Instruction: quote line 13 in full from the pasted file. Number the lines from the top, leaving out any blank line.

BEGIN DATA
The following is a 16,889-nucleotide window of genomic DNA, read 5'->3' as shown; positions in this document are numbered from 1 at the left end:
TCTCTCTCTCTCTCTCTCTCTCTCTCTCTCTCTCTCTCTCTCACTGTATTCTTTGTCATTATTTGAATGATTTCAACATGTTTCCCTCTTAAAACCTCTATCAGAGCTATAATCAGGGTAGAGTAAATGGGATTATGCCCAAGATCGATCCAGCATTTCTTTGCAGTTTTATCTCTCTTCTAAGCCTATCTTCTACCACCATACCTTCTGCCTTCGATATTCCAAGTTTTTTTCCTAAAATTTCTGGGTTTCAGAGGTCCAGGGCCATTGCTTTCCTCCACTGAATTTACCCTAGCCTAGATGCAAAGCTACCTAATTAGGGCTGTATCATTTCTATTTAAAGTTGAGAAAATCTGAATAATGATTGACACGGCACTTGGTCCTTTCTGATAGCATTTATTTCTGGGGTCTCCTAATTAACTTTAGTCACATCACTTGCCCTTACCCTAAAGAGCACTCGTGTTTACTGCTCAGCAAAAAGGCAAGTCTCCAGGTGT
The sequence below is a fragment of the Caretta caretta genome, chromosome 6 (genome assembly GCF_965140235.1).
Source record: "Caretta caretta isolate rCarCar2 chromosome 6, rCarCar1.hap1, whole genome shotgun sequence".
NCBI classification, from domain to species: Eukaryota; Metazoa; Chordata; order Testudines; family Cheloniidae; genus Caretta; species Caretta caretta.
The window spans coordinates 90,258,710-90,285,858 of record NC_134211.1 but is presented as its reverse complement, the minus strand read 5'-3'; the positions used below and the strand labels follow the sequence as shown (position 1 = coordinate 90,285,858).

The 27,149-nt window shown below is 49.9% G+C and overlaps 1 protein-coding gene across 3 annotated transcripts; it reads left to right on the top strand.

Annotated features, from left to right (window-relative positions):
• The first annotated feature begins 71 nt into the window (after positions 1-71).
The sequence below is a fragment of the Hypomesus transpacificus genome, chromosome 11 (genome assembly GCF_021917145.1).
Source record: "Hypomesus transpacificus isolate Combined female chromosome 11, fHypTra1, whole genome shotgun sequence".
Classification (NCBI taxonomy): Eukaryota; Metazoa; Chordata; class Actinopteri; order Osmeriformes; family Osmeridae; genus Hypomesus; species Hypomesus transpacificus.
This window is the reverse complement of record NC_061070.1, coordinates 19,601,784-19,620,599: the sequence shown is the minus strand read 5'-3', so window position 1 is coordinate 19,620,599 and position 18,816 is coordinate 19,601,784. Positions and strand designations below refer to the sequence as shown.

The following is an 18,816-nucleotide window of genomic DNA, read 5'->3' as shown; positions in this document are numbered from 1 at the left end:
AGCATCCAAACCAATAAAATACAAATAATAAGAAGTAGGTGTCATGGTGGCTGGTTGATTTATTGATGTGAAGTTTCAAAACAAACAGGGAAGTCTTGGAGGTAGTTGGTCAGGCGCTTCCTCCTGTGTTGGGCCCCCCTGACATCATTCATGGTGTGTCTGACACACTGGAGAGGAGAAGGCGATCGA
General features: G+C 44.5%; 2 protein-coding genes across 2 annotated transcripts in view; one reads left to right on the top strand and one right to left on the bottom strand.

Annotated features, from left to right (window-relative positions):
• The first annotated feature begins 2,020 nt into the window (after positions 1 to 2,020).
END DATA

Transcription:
This window is the reverse complement of record NC_061070.1, coordinates 19,601,784-19,620,599: the sequence shown is the minus strand read 5'-3', so window position 1 is coordinate 19,620,599 and position 18,816 is coordinate 19,601,784. Positions and strand designations below refer to the sequence as shown.